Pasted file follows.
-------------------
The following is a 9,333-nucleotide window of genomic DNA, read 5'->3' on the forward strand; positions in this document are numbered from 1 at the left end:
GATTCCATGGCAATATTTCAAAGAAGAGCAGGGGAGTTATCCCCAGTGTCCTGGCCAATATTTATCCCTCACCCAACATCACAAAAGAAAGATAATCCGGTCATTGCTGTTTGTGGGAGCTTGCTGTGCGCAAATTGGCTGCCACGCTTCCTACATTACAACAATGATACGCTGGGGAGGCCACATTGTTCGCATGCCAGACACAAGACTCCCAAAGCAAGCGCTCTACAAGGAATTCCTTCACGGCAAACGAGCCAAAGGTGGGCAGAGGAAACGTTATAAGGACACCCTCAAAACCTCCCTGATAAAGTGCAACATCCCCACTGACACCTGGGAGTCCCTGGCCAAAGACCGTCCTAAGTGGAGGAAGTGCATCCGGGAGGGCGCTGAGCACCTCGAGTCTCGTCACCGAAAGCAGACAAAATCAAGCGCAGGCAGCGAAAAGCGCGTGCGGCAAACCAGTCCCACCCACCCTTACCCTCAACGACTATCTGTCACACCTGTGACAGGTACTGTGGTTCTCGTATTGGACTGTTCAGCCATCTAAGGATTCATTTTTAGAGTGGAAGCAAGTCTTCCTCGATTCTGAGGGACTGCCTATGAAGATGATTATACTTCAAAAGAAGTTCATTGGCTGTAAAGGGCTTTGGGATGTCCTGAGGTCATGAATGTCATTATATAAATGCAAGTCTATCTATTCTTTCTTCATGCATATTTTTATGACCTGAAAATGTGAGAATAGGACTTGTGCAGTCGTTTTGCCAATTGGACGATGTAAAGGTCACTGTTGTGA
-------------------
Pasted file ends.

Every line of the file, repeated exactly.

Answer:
The following is a 9,333-nucleotide window of genomic DNA, read 5'->3' on the forward strand; positions in this document are numbered from 1 at the left end:
GATTCCATGGCAATATTTCAAAGAAGAGCAGGGGAGTTATCCCCAGTGTCCTGGCCAATATTTATCCCTCACCCAACATCACAAAAGAAAGATAATCCGGTCATTGCTGTTTGTGGGAGCTTGCTGTGCGCAAATTGGCTGCCACGCTTCCTACATTACAACAATGATACGCTGGGGAGGCCACATTGTTCGCATGCCAGACACAAGACTCCCAAAGCAAGCGCTCTACAAGGAATTCCTTCACGGCAAACGAGCCAAAGGTGGGCAGAGGAAACGTTATAAGGACACCCTCAAAACCTCCCTGATAAAGTGCAACATCCCCACTGACACCTGGGAGTCCCTGGCCAAAGACCGTCCTAAGTGGAGGAAGTGCATCCGGGAGGGCGCTGAGCACCTCGAGTCTCGTCACCGAAAGCAGACAAAATCAAGCGCAGGCAGCGAAAAGCGCGTGCGGCAAACCAGTCCCACCCACCCTTACCCTCAACGACTATCTGTCACACCTGTGACAGGTACTGTGGTTCTCGTATTGGACTGTTCAGCCATCTAAGGATTCATTTTTAGAGTGGAAGCAAGTCTTCCTCGATTCTGAGGGACTGCCTATGAAGATGATTATACTTCAAAAGAAGTTCATTGGCTGTAAAGGGCTTTGGGATGTCCTGAGGTCATGAATGTCATTATATAAATGCAAGTCTATCTATTCTTTCTTCATGCATATTTTTATGACCTGAAAATGTGAGAATAGGACTTGTGCAGTCGTTTTGCCAATTGGACGATGTAAAGGTCACTGTTGTGA